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During the past year, as questions about investigations have been submitted to me for this column, several questions seem to be asked repeatedly. This month’s column will answer those often-asked questions.
Q. I am currently working on a case that has several named defendants. Recently, I received a telephone call from an investigator who had been retained to conduct surveillance for another of the named defendants. The investigator had over two hours of film of the plaintiff engaging in activities he reported he could no longer perform as a result of his injuries. The client he had worked for had settled the case, and the investigator wanted to know if I was interested in buying the film. Have you ever heard of this, and is it ethical?
A. In the past I have split the cost of doing surveillance between named defendants; however, it has been my client who has requested the fee split. If the other defendants had settled their portions of the case, I would still want to ask if they had any objections to my using the film. It is possible that part of the settlement included an order not to release any information from the case.
If all parties agree the film can be used by other defendants, it is then up to you to negotiate how much money, if any, you are willing to pay for the film.
Q. Recently an investigator we hired had to testify in court with respect to his investigation. In his testimony it was learned that he was not a licensed investigator, but his employer was. The investigator worked under the employer’s license. Is this appropriate?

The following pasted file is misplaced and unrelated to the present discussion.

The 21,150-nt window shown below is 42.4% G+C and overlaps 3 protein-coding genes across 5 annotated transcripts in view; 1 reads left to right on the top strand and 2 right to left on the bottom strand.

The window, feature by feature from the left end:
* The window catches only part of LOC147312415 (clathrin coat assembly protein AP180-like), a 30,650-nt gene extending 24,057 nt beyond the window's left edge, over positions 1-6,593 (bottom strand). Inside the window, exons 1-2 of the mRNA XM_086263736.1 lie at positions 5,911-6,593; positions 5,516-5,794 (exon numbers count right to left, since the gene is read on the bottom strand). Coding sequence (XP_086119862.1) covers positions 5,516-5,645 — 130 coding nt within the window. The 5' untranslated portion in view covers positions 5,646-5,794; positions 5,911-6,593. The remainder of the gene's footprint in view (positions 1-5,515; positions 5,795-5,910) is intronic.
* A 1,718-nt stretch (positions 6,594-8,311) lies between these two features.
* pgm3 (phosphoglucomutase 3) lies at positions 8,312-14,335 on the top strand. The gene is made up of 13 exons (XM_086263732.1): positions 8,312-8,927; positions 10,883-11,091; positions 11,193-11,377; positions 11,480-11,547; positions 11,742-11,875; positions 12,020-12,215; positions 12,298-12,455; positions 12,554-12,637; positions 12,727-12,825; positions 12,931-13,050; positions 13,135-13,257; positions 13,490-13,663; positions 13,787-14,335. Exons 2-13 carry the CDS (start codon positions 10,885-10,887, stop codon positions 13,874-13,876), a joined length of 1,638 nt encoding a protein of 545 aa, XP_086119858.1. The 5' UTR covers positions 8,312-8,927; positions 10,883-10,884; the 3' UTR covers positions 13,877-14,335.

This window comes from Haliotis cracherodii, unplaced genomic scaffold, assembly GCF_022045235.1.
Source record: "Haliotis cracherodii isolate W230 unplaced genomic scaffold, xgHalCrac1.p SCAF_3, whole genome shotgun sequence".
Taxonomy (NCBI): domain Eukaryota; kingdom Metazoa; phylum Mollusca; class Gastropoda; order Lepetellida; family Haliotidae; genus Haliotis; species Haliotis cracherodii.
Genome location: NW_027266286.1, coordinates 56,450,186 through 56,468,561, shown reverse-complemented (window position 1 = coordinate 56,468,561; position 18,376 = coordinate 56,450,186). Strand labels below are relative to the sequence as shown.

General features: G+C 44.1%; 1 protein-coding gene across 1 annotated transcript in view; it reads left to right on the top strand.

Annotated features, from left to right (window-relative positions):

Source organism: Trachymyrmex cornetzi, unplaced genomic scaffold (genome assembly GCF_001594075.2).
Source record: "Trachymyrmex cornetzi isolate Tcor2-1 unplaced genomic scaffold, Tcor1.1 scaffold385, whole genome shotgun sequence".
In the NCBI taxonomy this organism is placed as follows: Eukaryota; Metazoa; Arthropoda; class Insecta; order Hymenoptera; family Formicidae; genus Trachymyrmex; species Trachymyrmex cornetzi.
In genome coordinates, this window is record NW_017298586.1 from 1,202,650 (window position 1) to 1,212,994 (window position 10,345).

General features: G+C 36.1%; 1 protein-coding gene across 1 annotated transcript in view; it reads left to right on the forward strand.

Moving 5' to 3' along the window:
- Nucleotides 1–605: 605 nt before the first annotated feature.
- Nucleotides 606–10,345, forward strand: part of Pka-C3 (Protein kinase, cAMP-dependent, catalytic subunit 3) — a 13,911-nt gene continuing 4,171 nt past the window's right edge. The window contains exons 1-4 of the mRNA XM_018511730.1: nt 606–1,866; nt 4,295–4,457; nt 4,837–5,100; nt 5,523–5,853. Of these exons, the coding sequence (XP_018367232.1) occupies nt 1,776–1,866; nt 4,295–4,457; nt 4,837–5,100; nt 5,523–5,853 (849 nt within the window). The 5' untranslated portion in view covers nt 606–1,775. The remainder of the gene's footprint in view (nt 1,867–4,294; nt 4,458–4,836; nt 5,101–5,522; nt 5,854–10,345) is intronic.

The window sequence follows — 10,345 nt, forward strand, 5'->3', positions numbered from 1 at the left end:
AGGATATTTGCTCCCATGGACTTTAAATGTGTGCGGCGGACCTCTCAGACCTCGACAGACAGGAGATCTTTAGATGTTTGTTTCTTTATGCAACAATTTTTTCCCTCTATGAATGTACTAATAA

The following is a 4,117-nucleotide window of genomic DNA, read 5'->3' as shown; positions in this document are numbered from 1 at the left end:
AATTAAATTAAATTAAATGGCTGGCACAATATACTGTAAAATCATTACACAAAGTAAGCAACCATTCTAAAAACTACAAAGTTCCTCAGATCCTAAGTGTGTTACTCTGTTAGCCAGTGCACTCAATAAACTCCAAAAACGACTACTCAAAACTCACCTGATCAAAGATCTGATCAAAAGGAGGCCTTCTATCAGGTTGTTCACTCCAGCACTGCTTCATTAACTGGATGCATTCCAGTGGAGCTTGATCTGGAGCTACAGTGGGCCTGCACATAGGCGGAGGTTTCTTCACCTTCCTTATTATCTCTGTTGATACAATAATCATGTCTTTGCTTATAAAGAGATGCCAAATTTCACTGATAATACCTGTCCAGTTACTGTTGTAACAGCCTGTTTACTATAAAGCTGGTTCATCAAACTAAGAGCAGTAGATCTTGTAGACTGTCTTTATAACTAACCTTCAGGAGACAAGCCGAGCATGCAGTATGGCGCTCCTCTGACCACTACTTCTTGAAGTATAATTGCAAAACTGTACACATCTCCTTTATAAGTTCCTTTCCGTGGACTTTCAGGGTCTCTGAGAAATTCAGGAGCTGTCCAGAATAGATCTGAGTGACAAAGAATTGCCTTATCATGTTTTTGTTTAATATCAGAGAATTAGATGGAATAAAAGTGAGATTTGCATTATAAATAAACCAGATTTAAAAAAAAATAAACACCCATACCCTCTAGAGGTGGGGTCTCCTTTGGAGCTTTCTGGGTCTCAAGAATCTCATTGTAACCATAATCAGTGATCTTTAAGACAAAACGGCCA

A. There are states in which Private Investigators do not need to be licensed. In these states, all an individual has to do to work as a PI is … to work as a PI.
In those states that do require a license, it is appropriate for employees to work under the employer’s investigator’s license. There are instances, however, when insurance companies or their representatives responsible for hiring a PI, need to pay attention to such work arrangements. Some licensed investigators have Errors and Omissions insurance coverage for themselves, but not for unlicensed employees working under their (the employer’s) license. If this is the case, eventual liability would ultimately rest with the hiring company. What I am trying to point out here, is that insurance companies have many things to consider besides cost per-hour when they hire an outside investigator.
Q. We hired an investigator to do a background investigation on a plaintiff. The case settled, so we called the investigator and told him to cease all efforts. When I received the report a week later, it included information obtained after I had advised him to stop. Why would this happen?
A. Most likely the investigator had contacted people about the plaintiff’s background, prior to your closing the file. It is possible these people got back to the investigator after you had closed the file. Most likely the investigator included the information as a courtesy to you.
Q. Why are some companies named after individuals while other companies have generic names? Is there a reason for this?
A. It’s a matter of choice. In California, names must be approved by the Department of Consumer Affairs, Bureau of Collections and Investigative Services. A company may not use a name that implies it is a governmental agency. For example, a company could not call itself F.B.I. Investigations. If the owners name is in the title of the company, (eg. John Doe Investigations), a fictitious business name statement need not be filed. Additionally, if the company is a corporation, a fictitious business name statement is not necessary.
Sherry Howard is the President of Exclusive Investigations, Inc., a Santa Ana, California, investigation firm.
© 1995 John Cooke Fraud Report